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Lessons from the Sermon on the Mount

by David Palmer
Photo by Robert Bye on Unsplash
 

In the beautiful section of scripture known as the “Sermon on the Mount,” Jesus taught one of His greatest lessons. This lesson develops a theme that, interestingly enough, relates to statements in the book of Revelation. The blessed of God are invited to the marriage supper of the Lamb (Revelation 19:9), are in the first resurrection (Revelation 20:6) and have a right to the tree of (eternal) life (Revelation 22:14). So what lesson was Jesus trying to teach us?

Poor in spirit (Matthew 5:3)

In Psalms we find these words: “The LORD is nigh unto them that are of a broken heart; and saveth such as be of a contrite spirit” (Psalms 34:18). The word contrite means, “full of, or showing remorse” or, in other words, a willingness to say, “I’m sorry.” It is simply a repentant attitude, a feeling or desire to correct a wrong. “But to this man will I look, even to him that is poor and of a contrite spirit, and trembleth at my word” (Isaiah 66:2). This is an individual with a broken-hearted, repentant spirit and desire to obey God.

They that mourn (Matthew 5:4)

To mourn means “showing an emotion of true humility.” James admonishes us to “be afflicted, and mourn, and weep: let your laughter be turned to mourning, and your joy to heaviness. Humble yourselves in the sight of the Lord, and he shall lift you up” (James 4:10-11). Those who mourn feel a sense of humility and sadness whether the concern is for us, for others or the plight of our nation. The prophet Isaiah tells us that Jesus will comfort those who mourn (Isaiah 61:3) and during His own ministry Jesus quoted portions of Isaiah’s scripture (Luke 4:17-21). The meek (Matthew 5:5, Psalm 37:11)

Meek does not mean weak. We are told in scripture that Moses was very meek, but Moses was a strong leader. Christ was meek and gentle, but He certainly was not weak. Meek simply means “tame spirited,” a spirit that can be tamed or humbled; a spirit that is submissive, gentle, patient and kind.

They which hunger and thirst after righteousness (Matthew 5:6)

Righteousness simply means “to do right; virtuous, upright, just, fair, uncompromising, morally correct, justifiable.” It is the opposite of self-righteousness which Christ labeled hypocrisy. Notice how the Bible expresses it: “Righteous art thou, O LORD, and upright are thy judgments. Thy testimonies that thou hast commanded are righteous and very faithful....” Thy righteousness is an everlasting righteousness, and thy law is the truth.... For all thy commandments are righteousness” (Psalms 119:137-142, 172).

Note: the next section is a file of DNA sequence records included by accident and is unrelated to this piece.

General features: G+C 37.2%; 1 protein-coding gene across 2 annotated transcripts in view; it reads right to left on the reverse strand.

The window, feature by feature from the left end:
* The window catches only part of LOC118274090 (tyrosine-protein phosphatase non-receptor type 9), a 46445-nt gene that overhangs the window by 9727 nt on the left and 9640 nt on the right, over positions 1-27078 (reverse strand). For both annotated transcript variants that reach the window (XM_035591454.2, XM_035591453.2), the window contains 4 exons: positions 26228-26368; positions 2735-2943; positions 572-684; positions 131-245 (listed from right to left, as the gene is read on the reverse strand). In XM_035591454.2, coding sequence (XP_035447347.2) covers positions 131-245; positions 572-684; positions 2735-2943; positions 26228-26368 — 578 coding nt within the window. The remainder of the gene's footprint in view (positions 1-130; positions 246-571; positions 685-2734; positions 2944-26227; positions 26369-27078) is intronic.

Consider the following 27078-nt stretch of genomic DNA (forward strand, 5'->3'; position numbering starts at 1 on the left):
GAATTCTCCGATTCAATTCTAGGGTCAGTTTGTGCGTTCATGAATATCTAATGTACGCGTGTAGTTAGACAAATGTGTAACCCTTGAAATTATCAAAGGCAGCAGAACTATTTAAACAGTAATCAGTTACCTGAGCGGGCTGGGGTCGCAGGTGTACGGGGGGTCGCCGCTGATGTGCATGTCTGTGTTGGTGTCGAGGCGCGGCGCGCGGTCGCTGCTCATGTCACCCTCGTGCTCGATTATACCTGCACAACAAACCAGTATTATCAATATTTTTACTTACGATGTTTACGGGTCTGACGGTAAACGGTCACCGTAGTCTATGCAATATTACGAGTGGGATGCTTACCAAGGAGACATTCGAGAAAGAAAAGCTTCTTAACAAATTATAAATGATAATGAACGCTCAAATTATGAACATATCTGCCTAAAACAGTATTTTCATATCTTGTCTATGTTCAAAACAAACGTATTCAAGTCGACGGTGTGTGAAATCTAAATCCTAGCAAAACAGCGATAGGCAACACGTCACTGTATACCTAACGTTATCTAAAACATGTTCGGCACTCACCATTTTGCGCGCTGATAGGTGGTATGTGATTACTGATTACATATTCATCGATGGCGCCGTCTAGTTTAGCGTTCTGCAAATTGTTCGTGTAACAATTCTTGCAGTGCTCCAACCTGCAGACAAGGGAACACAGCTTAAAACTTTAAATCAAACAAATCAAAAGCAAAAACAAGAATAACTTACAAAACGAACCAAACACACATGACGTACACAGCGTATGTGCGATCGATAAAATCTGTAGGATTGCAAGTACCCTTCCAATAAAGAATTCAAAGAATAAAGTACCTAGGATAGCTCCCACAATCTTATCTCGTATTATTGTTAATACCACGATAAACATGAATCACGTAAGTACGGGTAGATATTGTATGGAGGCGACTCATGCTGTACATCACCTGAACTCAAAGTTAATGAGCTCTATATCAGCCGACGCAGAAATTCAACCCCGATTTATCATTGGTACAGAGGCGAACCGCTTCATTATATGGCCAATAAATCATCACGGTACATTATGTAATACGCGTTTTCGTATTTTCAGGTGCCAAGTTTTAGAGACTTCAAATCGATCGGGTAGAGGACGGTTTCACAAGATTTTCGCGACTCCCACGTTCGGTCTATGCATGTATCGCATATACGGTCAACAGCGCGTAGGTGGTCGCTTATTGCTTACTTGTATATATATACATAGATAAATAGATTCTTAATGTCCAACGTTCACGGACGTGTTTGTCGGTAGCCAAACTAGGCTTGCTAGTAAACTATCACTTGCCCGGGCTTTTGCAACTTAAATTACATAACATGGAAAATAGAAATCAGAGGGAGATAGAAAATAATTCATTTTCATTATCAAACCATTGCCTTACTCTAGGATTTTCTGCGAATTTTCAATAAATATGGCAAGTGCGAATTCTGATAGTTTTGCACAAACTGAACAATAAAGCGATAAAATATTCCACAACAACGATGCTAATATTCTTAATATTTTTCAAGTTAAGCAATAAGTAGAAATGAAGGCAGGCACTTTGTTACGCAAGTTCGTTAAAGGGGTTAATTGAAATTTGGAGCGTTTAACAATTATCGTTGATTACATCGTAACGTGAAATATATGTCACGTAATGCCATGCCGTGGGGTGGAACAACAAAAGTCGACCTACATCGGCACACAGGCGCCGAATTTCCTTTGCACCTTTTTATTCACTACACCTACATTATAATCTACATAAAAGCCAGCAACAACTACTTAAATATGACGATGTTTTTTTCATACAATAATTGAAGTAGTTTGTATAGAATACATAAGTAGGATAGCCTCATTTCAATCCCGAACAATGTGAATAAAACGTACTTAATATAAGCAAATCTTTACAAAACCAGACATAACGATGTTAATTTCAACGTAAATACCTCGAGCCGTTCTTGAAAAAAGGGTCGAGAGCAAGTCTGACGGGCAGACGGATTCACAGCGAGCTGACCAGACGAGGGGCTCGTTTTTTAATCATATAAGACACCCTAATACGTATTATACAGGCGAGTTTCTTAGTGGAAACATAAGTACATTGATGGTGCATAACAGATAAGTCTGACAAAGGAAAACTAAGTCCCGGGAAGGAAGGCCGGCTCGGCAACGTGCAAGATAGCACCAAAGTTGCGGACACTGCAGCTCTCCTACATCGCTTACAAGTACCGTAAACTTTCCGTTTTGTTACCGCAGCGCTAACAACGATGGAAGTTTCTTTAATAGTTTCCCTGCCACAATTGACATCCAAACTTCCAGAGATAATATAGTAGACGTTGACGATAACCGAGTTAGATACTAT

The merciful (Matthew 5:7)

Mercy refers to “abstention from the affliction of suffering on the part of the one who has the right or the power to inflict it.” In other words, it is unmerited pardon, forgiveness. Jesus gave us this example, “And as ye would that men should do to you, do ye also to them likewise. [Do unto others].... Be ye therefore merciful, as your Father also is merciful” (Luke 6:31,36). “The LORD is merciful and gracious, slow to anger, and plenteous in mercy.... For as the heaven is high above the earth, so great is his mercy toward them that fear him” (Psalms 103:8, 11).

Pure in heart (Matthew 5:8)

Pure has the same connotation as the word clean. “Create in me a clean heart, O God; and renew a right spirit within me” (Psalms 51:10.) “Every word of God is pure...” (Proverbs 30:5).

Pure is described as “without false ingredients, undefiled, free from discord, innocent, chaste, a desire to be sinless.” Paul, in his letter to Titus, wrote, “Unto the pure (clean of heart) all things are pure: but unto them that are defiled and unbelieving is nothing pure; but even their mind and conscience is defiled” (Titus 1:15). The apostle John reminds us, “every man that hath this hope in Him (the hope of eternal life) purifieth himself, even as He is pure” (I John 3:3).

The peacemakers (Matthew 5:9)

The word peacemaker used in the Sermon on the Mount is not always synonymous with third-party intervention. While a third party can contribute to a peaceful solution between two other parties the Biblical intention of this statement is more personal. We are to “refrain from strife, to restore, to have harmonious relations, or to reconcile.” Jesus put it this way: “Leave there thy gift before the altar, and go thy way; first be reconciled to thy brother, and then come and offer thy gift” (Matthew 5:24). Paul writes, “If it be possible, as much as lieth in you, live peaceably with all men” (Romans12:18). Persecuted for righteousness’ sake (Matthew 5:10)

“Blessed are ye, when men shall revile you, and persecute you, and shall say all manner of evil against you falsely, for my sake” (Matthew 5:11).

Today we have a politically-correct society. But politically correct is not always Biblically correct. A myriad of lifestyles common in our society are considered correct politically, yet to condemn such lifestyle choices can bring ridicule. Nevertheless we are told, “Love your enemies, bless them that curse you, do good to them that hate you, and pray for them which despitefully use you, and persecute you” (Matthew 5: 44-45).

And so, from the Sermon on the Mount, we learn that the blessed of God are “repentant, showing humility, gentle, kind, patient, obedient, willing to forgive, undefiled by this world, refined, developing a clean attitude of a pure mind, living in peace and harmony, and willing to stand up to persecution.”

And what did Jesus promise to those developing these character qualities? “Come, ye blessed of my Father, inherit the kingdom prepared for you from the foundation of the world.”

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